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Community prepares to come together to honor Omaha’s Cpl. Page

Cpl. Daegan William-Tyeler Page was among those U.S. service members killed in the attack on...
Cpl. Daegan William-Tyeler Page was among those U.S. service members killed in the attack on Kabul, Afghanistan, on Thursday, Aug. 26, 2021.(Courtesy photo)
Published: Sep. 9, 2021 at 4:02 PM CDT
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OMAHA, Neb. (WOWT) - The tragic news of 13 American troops dying last month in Afghanistan at the hands of terrorist bombers caused the nation to mourn, but those feelings ran even deeper here in the Omaha-metro after discovering one of those lost was one of our own.

Cpl. Daegan Page was only 23 years old when he was killed at the gate of the airport in Kabul. Tomorrow, the Marine returns home as the Omaha area is preparing for his arrival.

Cpl. Page’s procession route will start at Abbot Drive and Locust Street, moving to 10th Street and then on to Cass Street before taking to the highway. The procession will then make its way to Millard Avenue, some business owners along the route will be paying their respects to the fallen Marine. American flags are currently set up in front of Tuffy Auto Service in anticipation for the family of Cpl. Page to pass by.

“They give their lives for us so we can have our freedoms in this country,” said Matt Dougherty of Millard. “And we should cherish those and make sure we are aware of those everyday of our lives.”

Further down Millard Avenue at Piccolo’s Bar, they’re putting in a little extra work to make sure they honor Cpl. Page and the reason why is simple.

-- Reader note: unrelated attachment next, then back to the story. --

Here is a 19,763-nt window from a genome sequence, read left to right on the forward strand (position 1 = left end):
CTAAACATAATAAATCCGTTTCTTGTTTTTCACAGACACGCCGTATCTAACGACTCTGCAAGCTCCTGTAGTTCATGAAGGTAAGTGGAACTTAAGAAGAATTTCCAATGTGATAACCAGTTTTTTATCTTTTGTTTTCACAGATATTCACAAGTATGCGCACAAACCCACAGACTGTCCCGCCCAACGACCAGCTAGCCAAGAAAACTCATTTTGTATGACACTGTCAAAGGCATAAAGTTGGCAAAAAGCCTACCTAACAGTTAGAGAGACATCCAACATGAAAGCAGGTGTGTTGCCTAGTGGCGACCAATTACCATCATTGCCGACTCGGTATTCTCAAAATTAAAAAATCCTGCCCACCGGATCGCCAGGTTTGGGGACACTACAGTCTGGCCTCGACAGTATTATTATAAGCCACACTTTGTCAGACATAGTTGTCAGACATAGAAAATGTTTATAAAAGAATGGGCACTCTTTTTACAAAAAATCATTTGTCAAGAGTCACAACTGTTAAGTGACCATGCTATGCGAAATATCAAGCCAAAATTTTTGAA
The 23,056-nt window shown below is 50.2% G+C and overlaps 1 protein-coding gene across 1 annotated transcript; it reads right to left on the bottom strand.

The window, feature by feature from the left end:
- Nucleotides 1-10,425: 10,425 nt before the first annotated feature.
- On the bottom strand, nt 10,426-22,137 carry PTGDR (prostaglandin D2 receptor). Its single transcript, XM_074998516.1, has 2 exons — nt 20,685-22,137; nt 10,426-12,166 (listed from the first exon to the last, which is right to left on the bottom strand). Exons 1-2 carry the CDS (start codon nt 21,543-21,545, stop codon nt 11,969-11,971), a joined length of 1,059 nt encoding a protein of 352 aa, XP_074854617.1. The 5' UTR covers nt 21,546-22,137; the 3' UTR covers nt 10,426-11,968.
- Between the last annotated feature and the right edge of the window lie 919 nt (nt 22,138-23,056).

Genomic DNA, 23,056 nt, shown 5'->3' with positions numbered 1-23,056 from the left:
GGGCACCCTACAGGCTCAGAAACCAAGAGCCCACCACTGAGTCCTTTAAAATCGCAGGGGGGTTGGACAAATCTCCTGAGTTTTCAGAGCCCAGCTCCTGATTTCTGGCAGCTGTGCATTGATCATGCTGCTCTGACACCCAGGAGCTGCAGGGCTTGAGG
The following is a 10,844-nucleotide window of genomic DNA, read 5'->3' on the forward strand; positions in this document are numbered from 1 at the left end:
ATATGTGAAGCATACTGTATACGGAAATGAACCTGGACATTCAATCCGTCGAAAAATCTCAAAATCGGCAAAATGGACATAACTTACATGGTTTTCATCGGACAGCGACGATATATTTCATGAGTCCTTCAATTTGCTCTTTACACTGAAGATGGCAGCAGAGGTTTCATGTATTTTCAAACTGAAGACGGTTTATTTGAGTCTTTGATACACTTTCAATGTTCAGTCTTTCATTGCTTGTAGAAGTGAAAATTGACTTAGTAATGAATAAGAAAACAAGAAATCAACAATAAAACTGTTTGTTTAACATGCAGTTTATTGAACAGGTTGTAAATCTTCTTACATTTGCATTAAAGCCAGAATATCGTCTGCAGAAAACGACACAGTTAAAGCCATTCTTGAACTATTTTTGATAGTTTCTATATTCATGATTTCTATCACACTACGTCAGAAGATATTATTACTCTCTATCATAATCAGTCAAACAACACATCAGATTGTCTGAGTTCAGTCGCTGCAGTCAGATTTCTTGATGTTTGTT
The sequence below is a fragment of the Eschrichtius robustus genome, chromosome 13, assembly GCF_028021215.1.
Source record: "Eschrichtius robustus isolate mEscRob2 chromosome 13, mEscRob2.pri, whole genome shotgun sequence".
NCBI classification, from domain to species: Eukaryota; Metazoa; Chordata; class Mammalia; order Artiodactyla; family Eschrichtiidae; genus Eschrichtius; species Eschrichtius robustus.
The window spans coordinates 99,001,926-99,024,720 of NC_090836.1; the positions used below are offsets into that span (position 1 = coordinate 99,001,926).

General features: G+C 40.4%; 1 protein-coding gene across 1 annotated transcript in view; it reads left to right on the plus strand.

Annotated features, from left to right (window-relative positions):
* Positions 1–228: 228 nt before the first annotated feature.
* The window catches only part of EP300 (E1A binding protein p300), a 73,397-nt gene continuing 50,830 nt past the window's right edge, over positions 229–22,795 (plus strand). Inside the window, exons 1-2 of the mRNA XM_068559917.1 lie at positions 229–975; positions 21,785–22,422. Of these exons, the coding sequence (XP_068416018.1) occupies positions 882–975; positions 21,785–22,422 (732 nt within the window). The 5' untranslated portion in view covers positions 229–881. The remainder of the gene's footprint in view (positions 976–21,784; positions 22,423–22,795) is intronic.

“Because he fought for us.”

Daryl Petersen, a Millard graduate, has drilled a hole in the side of his business to install an American flag where the family can see it during the procession route and says this is something he “has to do.”

“Because I’m an American,” Petersen said. “I live here, I mean, those kids fought for us. You gotta respect the people that gave their lives for us.”

The entire Omaha community seems to be mourning the loss.

“I feel sorry for his family, all of his friends. I’m retired, it’s the least I can do.”

Getting the flag installed was an emotional moment for Daryl.

“It was one of the great, great experiences I had in a long time,” said Petersen, “It felt real good you guys, it felt really good.”

Many people across the Metro are hoping all the flags along the route will mean something to the community and, of course, the Gold Star family.

“We know that their biggest concerns is that they’re loved one will be forgotten,” said Bill Williams of Patriotic Productions, “So in this case we expect that they’re going to get a lot of comfort when they see the people on the streets as they pass by with a flag in their hands, standing silently in respect for their loss and in honor of their son.”

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